local files = paths.indexdir(classpath)
      assert(files:size() > 0, "class dir is empty : "..classpath)
      n_example = n_example + files:size()
      table.insert(classfiles, files)
   assert(n_example > 0, "no examples found for at data_path :"..data_path)

   -- allocate tensors
   local inputs = torch.FloatTensor(n_example, unpack(self._image_size)):zero()
   local targets = torch.Tensor(n_example):fill(1)
   local shuffle = torch.randperm(n_example) -- useless for test set

   -- load images
   local example_idx = 1
   local buffer
   for classidx, class in ipairs(self._classes) do
      local files = classfiles[classidx]

      for i=1,files:size() do
         local success, img = pcall(function()
            return image.load(files:filename(i))

         if success then
            assert(img:size(1) == self._image_size[1], "Inconsistent number of channels/colors")

            if img:size(2) ~= self._image_size[2] or img:size(3) ~= self._image_size[3] then
               -- rescale the image
               buffer = buffer or torch.FloatTensor()
               image.scale(buffer, img)
               img = buffer

            local ds_idx = shuffle[example_idx]
            targets[ds_idx] = classidx

         example_idx = example_idx + 1

   if self._cache_mode ~= 'nochache' then
      -- save a copy of the tensors and classes to disk for next run, {inputs, targets, self._classes})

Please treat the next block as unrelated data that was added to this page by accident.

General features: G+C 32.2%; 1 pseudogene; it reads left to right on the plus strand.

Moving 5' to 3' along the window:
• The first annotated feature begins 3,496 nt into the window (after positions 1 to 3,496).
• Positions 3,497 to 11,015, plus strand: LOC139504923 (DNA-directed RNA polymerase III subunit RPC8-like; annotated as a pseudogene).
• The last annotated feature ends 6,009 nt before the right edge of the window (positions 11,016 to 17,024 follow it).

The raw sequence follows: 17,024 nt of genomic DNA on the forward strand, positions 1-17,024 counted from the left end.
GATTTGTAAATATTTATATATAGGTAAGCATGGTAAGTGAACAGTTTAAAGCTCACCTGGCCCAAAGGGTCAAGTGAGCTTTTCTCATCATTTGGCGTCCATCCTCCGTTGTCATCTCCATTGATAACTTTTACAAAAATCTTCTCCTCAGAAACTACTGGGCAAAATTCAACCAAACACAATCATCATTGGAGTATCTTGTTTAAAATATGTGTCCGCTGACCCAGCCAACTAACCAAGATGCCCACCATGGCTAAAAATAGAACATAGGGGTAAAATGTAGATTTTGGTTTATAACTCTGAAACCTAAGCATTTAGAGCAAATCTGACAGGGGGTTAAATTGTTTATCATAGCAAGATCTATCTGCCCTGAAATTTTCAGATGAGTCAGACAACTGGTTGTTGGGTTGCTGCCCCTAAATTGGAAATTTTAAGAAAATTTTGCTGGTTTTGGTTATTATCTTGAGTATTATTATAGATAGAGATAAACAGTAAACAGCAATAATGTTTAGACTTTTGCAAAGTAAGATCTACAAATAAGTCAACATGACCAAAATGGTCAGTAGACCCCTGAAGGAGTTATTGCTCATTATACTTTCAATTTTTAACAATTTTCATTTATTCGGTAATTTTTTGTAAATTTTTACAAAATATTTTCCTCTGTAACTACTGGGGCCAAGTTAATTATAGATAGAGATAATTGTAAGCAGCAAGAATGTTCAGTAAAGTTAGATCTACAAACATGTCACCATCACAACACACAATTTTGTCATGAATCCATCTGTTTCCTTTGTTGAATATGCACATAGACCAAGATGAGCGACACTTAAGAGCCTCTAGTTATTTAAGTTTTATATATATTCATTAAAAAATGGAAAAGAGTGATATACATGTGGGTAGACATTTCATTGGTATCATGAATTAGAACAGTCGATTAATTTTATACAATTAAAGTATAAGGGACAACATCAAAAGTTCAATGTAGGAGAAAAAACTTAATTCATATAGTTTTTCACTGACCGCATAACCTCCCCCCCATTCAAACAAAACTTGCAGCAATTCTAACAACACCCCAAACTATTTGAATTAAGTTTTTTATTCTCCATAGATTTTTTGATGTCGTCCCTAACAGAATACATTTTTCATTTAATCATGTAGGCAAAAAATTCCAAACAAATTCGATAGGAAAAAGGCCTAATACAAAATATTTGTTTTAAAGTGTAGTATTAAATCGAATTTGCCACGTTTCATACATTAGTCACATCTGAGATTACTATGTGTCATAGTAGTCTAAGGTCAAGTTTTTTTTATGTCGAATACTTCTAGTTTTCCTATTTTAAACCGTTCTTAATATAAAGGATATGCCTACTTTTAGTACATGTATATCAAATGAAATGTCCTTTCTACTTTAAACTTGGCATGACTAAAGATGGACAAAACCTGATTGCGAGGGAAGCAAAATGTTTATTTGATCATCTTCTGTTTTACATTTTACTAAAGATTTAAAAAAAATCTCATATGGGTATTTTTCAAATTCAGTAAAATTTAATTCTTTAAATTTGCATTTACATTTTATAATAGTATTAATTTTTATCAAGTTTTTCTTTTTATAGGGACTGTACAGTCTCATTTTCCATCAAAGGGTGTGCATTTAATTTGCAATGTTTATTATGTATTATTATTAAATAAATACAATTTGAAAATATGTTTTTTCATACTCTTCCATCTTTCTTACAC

return inputs, targets, self._classes

Accessing Your Data

Ok so all your data is encapsulated into a datasource. Yes the Experiment knows how to access it, but how do we? Say you want to access the input tensor of the training set, you could call :

tensor = ds:trainSet():inputs():forward('default')

That is a lot of function calls. You can use the get() method instead:

tensor = ds:get('train', 'input', 'default')

These are also the default arguments, so the above are equivalent to :

tensor = ds:get()

All arguments are optional strings : * which_set specifies which DataSet : train, valid or test. Defaults to train; * attribute specifies which attribute of the DataSet : input or target. Defaults to inputs; * view specifies the axis order of the tensor to get : bwc, bchw, b, etc. Defaults to default. See Views; * type specifies the type of the Tensor to get : float, torch.FloatTensor, Float, cuda, etc.